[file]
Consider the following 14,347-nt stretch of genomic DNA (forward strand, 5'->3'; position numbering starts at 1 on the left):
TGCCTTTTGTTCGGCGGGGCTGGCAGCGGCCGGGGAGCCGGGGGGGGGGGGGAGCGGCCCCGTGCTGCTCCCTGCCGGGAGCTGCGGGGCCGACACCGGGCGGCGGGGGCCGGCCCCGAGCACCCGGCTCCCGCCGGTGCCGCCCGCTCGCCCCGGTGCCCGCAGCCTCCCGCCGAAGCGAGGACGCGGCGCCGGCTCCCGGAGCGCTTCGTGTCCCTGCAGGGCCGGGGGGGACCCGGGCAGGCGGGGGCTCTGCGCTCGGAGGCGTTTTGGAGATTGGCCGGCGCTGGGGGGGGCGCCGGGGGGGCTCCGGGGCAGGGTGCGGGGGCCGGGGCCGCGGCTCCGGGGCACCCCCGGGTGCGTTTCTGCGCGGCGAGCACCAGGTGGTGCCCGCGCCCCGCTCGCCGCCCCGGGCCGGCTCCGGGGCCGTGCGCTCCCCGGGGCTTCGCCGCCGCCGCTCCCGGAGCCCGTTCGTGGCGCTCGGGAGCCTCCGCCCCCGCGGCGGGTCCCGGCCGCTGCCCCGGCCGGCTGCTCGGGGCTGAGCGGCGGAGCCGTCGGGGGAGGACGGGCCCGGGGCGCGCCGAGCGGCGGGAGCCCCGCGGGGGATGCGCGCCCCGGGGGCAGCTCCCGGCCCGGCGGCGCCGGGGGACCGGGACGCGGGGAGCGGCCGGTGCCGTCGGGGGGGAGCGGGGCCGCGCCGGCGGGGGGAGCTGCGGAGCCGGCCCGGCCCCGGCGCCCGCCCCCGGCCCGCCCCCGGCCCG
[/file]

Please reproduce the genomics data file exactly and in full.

Consider the following 14,347-nt stretch of genomic DNA (forward strand, 5'->3'; position numbering starts at 1 on the left):
TGCCTTTTGTTCGGCGGGGCTGGCAGCGGCCGGGGAGCCGGGGGGGGGGGGGAGCGGCCCCGTGCTGCTCCCTGCCGGGAGCTGCGGGGCCGACACCGGGCGGCGGGGGCCGGCCCCGAGCACCCGGCTCCCGCCGGTGCCGCCCGCTCGCCCCGGTGCCCGCAGCCTCCCGCCGAAGCGAGGACGCGGCGCCGGCTCCCGGAGCGCTTCGTGTCCCTGCAGGGCCGGGGGGGACCCGGGCAGGCGGGGGCTCTGCGCTCGGAGGCGTTTTGGAGATTGGCCGGCGCTGGGGGGGGCGCCGGGGGGGCTCCGGGGCAGGGTGCGGGGGCCGGGGCCGCGGCTCCGGGGCACCCCCGGGTGCGTTTCTGCGCGGCGAGCACCAGGTGGTGCCCGCGCCCCGCTCGCCGCCCCGGGCCGGCTCCGGGGCCGTGCGCTCCCCGGGGCTTCGCCGCCGCCGCTCCCGGAGCCCGTTCGTGGCGCTCGGGAGCCTCCGCCCCCGCGGCGGGTCCCGGCCGCTGCCCCGGCCGGCTGCTCGGGGCTGAGCGGCGGAGCCGTCGGGGGAGGACGGGCCCGGGGCGCGCCGAGCGGCGGGAGCCCCGCGGGGGATGCGCGCCCCGGGGGCAGCTCCCGGCCCGGCGGCGCCGGGGGACCGGGACGCGGGGAGCGGCCGGTGCCGTCGGGGGGGAGCGGGGCCGCGCCGGCGGGGGGAGCTGCGGAGCCGGCCCGGCCCCGGCGCCCGCCCCCGGCCCGCCCCCGGCCCG